Judy Rhee is a Production Designer with over ten years of experience in the business. You know her work from such projects as Alpha House, Patriot, and Jessica Jones. She was recently hired to take on season 4 of Better Call Saul. During that season she was asked by producers to also do the design for the Breaking Bad movie, El Camino.
In our interview, Judy and I discuss what went into recreating set pieces from the series, creating Todd’s place, and working under the pressure of pleasing a rabid fan base that would notice any discrepancy in her work.
Awards Daily: Before El Camino, you came into the Breaking Bad world last year with Better Call Saul season 4. How did that come about?
Judy Rhee: Melissa Bernstein, the producer of Better Call Saul, came to me because she saw my work on Patriot. She set up an interview for me with Peter Gould and Vince Gilligan on Skype and we got along famously. I was hired and I was thrilled because I was such a fan of Breaking Bad and Better Call Saul.
AD: Was the transition over to El Camino pretty seamless?
JR: El Camino came up very last minute. There had been quiet discussions between Melissa and Vice, but none of us who were working on Better Call Saul heard whispers or anything. It was a surprise to us as well – of course we were thrilled. We had to go into production very quickly because Aaron Paul’s schedule was committed after January and we had a very small window with him.
AD: You didn’t work on Breaking Bad and El Camino picks up right where the final episode left off. Even though Better Call Saul exists in the same world, was it challenging to manage the continuity between the Breaking Bad, the movie, and Saul? Because it all has to match.
JR: It was. Having worked on Better Call Saul first, a prequel, I did have to go back and watch Breaking Bad to see what was established in the future. Whatever we brought up on Saul had to make sense in a logical timeline. And then also looking for Easter eggs. It’s interesting when you do a prequel because there’s so much detail and layering in the writing, you have more opportunity to do that. There’s also a lot of things to keep track of. That’s something that took a lot more time and energy than most movies would.
AD: There’s so many moving pieces.
JR: Right. With each individual character, and when did they meet, and when would they have known this particular part of the storyline. There’s a lot for the writers to keep track of. We watched every episode of every season to make sure we dotted our i’s and crossed out t’s. The fan base is so meticulous as well in terms of what they remember and the logic of the characters – what they would do and say – and what would make sense.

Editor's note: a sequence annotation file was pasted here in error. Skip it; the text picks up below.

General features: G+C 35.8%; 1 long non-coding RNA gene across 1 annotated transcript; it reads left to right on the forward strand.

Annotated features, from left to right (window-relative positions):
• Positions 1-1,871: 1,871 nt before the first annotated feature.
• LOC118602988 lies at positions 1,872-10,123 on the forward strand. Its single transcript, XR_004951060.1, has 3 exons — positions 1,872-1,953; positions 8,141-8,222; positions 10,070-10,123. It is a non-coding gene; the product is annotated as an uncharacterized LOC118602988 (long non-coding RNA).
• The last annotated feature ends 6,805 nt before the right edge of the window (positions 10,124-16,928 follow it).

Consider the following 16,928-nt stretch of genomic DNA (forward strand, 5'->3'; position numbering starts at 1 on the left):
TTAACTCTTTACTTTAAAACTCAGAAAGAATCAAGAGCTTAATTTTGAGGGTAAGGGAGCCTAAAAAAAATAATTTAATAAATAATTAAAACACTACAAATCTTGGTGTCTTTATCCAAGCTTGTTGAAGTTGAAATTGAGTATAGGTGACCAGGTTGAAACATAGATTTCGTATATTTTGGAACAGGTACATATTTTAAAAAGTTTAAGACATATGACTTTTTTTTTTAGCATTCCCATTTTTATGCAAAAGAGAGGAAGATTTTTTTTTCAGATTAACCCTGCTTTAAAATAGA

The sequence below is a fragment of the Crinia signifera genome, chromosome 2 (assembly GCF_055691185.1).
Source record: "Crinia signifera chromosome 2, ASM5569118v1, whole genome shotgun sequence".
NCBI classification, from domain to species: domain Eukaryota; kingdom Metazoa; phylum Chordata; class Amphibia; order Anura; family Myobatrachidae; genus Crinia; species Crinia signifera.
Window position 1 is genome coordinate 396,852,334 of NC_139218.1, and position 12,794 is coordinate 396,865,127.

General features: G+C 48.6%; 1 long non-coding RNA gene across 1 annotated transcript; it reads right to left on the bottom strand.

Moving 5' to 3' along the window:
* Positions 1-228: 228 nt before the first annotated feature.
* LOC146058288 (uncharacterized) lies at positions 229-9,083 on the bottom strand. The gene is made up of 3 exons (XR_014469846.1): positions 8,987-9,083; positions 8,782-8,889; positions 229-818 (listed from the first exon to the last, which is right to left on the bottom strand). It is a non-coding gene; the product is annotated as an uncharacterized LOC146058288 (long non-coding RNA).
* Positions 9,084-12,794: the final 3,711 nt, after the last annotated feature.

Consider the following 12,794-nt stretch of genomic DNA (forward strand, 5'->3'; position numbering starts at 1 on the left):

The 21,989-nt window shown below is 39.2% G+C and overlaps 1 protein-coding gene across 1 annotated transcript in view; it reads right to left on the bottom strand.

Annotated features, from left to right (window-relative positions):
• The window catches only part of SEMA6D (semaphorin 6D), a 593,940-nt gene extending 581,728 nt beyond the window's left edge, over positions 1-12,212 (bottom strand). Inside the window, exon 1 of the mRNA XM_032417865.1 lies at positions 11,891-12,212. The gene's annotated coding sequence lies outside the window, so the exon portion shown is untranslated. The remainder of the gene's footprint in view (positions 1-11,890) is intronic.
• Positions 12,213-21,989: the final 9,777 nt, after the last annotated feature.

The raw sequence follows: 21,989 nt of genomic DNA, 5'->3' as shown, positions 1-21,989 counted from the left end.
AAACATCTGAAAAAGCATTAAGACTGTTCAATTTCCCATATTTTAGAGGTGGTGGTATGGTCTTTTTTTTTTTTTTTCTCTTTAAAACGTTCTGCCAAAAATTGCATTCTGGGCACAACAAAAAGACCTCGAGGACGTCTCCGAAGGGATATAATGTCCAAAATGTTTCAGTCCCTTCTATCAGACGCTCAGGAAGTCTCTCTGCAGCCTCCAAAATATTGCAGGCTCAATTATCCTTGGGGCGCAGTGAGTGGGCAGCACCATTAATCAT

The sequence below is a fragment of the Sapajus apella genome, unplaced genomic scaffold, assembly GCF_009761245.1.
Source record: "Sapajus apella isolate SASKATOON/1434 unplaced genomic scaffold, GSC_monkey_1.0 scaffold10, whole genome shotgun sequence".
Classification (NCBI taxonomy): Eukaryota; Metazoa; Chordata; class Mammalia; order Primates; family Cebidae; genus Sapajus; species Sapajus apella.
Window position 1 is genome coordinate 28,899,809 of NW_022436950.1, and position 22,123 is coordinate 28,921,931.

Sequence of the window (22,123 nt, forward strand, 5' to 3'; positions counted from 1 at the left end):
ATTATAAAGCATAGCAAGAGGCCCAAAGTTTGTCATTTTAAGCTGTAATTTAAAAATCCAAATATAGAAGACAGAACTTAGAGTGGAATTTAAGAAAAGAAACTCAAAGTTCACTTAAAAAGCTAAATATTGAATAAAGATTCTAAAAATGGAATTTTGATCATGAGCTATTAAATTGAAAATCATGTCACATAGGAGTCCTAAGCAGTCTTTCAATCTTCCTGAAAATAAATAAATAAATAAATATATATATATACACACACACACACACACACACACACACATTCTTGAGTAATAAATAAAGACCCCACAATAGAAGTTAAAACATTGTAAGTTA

AD: El Camino often feels like a modern day western. Was that intentional?
JR: It was. Vince and I had many conversations along with Marshall, the DP. There were references to classic westerns and certain films Vince wanted to make an homage to. Specifically, the whole end sequence at Candy Welding. That was laid out like a classic gunfight at the end of a lot of westerns. That set was designed for the stunts and the blocking of the camera, as well as to match the exterior of the architecture we all loved. We wanted it to look like the real space of how a welding business floor plan would be laid out.
AD: That sequence is fabulous. I can imagine with how much the camera moves around the space of the welding garage; you had a lot of design to cover. What all went into that design?
JR: We started with the location first and how the script laid out Jesse’s arrival. How he had to walk along the fence and see it at a distance. Where he would have parked, where he would have jumped over the fence, and how he would have come upon them and discovered what was happening there. All that laid out well for the exterior. The challenge was to build an interior onstage that made sense, that would have connected to the interior garage that we only see a bit of when he goes in to blow up the tanks. There was available space for us to build out our fictitious shell that we then went onto the stage to shoot the interior of.
Then the glass office. Vince wanted some breakage. Something dramatic to happen in addition to the blood splattering. Basically, we wanted to take what was written on the page and make that as visually interesting and action-packed as possible. A lot of work went into it from various departments. Vince is very focused on detail and authenticity. You can only stretch the truth so much with him. He really wants the scene to look and feel how it would in real life. I don’t feel that any part of that set was a coincidence.